You already know the numbers. The average professional receives around 304 emails each week, requiring some 28 hours to manage, according to Joseph McCormack, author of the book Brief. We also check our smartphones, he writes, roughly 150 times a day, often expressly to deal with work communication. And this is all not to mention the group messaging apps like Slack that seemingly more of us are immersed in every day.
So it's no wonder we tend to think of "messaging" as a primarily electronic activity (or else a marketing one)—and so it is. But that tendency can make it hard to see how the face-to-face conversations we have with colleagues in hallways, meeting rooms, and even elevators can still represent huge—and often untapped—opportunities to advance our careers. Here's how.
The starting point is to see every physical encounter as a potential leadership moment. What does that mean? Simply an occasion to influence, inspire, or motivate someone you work with. Or even just to leave them with an idea they hadn't thought of yet—an idea that came from you.
But you need to be intentional about doing that. Intention, in my experience anyway, is everything when it comes to leadership. For all the mythology surrounding him, many agree that Steve Jobs had an almost compulsive intention to lead—he was no reluctant leader—and his "intensity" was likewise remarkable (it's no accident that "intent" and "intensity" share the same linguistic root).
Honing your own leadership intentions is something you can do, even if you aren't in a leadership role yet—by continuously finding ways to shape others' opinions, influence their future actions, or just connect with them on a human level and making them feel good about the work they do. And the surest and simplest way to accomplish any of that is through conversation—the analog kind. But you first need to embrace the mind-set that this is something that matters to you.
An HR professional I coached had just come back from a leadership training program. He found himself in the cafeteria line, right next to the senior executive who'd sponsored the program. My client could've just made small talk, looked the other way, or fiddled with his phone, but instead he had the courage to look the executive in the eye and say: "I’m just back from our leadership bootcamp program, and I can’t thank you enough for sponsoring it. I learned so much about how I can lead the line groups as well as my direct reports."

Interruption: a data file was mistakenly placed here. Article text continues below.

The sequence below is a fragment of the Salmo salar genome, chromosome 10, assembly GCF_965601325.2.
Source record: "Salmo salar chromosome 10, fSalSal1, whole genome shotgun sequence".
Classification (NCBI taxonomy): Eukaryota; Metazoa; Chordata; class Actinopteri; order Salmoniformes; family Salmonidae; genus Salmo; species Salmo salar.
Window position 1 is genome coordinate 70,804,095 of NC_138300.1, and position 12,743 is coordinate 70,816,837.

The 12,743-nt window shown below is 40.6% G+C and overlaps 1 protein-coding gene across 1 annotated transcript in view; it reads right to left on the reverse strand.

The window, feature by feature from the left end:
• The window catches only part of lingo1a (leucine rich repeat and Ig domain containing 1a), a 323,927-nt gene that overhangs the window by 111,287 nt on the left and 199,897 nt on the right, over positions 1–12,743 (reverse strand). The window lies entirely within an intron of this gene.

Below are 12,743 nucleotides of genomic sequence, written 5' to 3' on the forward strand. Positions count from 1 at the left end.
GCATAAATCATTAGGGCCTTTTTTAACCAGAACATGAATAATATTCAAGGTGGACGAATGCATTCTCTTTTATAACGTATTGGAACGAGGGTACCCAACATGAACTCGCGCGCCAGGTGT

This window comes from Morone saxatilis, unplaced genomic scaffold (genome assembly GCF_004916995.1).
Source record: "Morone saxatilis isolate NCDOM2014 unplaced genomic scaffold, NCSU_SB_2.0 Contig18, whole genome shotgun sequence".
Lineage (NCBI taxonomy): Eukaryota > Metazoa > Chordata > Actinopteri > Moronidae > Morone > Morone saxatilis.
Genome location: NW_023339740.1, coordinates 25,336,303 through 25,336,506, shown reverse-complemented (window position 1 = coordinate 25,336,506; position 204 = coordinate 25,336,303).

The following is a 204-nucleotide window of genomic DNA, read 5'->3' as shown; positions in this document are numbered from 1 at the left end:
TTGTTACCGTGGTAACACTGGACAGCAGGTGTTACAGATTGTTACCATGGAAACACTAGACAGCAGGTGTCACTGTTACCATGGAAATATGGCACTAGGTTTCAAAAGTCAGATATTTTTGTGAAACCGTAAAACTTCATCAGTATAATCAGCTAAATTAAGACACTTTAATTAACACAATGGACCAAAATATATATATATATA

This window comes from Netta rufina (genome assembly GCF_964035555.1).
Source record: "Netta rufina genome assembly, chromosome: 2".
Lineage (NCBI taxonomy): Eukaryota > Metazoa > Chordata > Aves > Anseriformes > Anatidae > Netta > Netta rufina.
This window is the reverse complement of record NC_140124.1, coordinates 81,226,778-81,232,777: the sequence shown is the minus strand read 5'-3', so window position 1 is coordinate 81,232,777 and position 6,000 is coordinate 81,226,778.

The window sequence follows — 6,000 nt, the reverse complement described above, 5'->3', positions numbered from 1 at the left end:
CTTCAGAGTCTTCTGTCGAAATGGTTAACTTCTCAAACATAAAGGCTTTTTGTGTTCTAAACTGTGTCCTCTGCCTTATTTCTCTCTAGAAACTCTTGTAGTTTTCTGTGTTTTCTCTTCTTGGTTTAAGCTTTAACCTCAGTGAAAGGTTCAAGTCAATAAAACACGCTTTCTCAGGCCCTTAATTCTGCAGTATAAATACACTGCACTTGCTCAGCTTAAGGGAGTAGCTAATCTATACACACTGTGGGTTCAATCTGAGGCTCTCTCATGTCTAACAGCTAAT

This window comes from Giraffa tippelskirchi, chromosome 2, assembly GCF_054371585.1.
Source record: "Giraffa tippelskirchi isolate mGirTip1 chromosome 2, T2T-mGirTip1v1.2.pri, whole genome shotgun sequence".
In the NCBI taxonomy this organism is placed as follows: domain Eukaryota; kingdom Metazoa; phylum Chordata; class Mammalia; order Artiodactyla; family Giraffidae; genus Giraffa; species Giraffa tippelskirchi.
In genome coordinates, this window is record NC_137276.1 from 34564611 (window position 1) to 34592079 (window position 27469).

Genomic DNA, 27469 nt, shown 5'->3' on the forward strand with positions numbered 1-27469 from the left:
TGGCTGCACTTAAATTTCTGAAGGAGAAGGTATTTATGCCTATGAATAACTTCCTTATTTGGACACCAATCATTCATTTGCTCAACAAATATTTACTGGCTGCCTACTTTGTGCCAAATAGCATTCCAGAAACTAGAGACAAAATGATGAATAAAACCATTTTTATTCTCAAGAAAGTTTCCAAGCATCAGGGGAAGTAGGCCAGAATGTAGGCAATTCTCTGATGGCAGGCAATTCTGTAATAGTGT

When you can't think of something to say or a good question to ask—or feel uncomfortable doing that—just say thanks. Usually it's easier to think of something you're grateful for (however small) than it is to come up with something clever. And everyone likes to be thanked!
That conversation became the basis for a new, strong working relationship with the senior executive, who liked the HR manager’s enthusiasm and could sense his leadership intentions right off the bat.
Leaders today are expected to be "idea" people, and face-to-face encounters are still generally better occasions for doing this than a Slack channel or at the end of an email chain.
Ask yourself what idea you can share, what update you can provide, what insight you can offer in brief and informal interactions around your office. If you deliver an idea clearly and succinctly, you'll begin to subtly yet unobtrusively show off your leadership chops, even if your ideas aren't all taken up.
I have a client who makes a point of periodically getting into the office early and going to the coffee room at the same time her CEO does. Now, you can write that off as ingratiating if you like, but it's proven a savvy move. She’ll share an insight or an angle that's helped her or her team to bring in a new client. CEOs and leaders at all levels are glad to hear of successes like these, as long as the language used to communicate them isn't stuffed with "I, I, I" and "me, me, me."
If you're moving your team forward or coming up with some good ideas, it's worth telling someone about it—in person.
Your boss may have an open-door policy (or sit at a workspace with no door at all), but it's important to carefully read the situation before striking up a chat. Don’t just wander over and start talking. Instead, wait until she looks up, and politely ask, "Do you have a minute? I have something I’d like your view on." If she looks distracted, you might add, "Or should I come back?"
In email- and group-chat–dominated offices, people have to switch gears to go into conversation mode, so make sure you have a receptive audience before you launch into your topic face-to-face. If you do come back to your boss for that conversation, though, she’ll be able to give you her full attention, and you’ll be more likely to resolve the query and make a better decision than you might have had you just relegated the issue to an email thread. And chances are you’ll also look better in your boss’s eyes—because you'll be looking each other in the eye.
You aren't the only one swimming through a daily flood of impersonal communications—emails, texts, Google Hangout notifications, and routine phone calls. That makes face-to-face communication all the more important, especially at the leadership level. Just ask Elon Musk, who recently explained he'd be foregoing the services of a speechwriter because "my speeches are just a conversation [with] the audience."
Similarly, Netflix CEO Reed Hastings explained to the New York Times Magazine that he doesn’t have an office because "I just had no need for it. It is better for me to be meeting people all around the building."
Ultimately, the key to seizing these unplanned, conversational moments is simply to get in the habit of stepping back from your computer to go seek them out. The more you do—and if you can keep the four above tips in mind—you'll find yourself getting better at influencing others and building your career, one conversation at a time.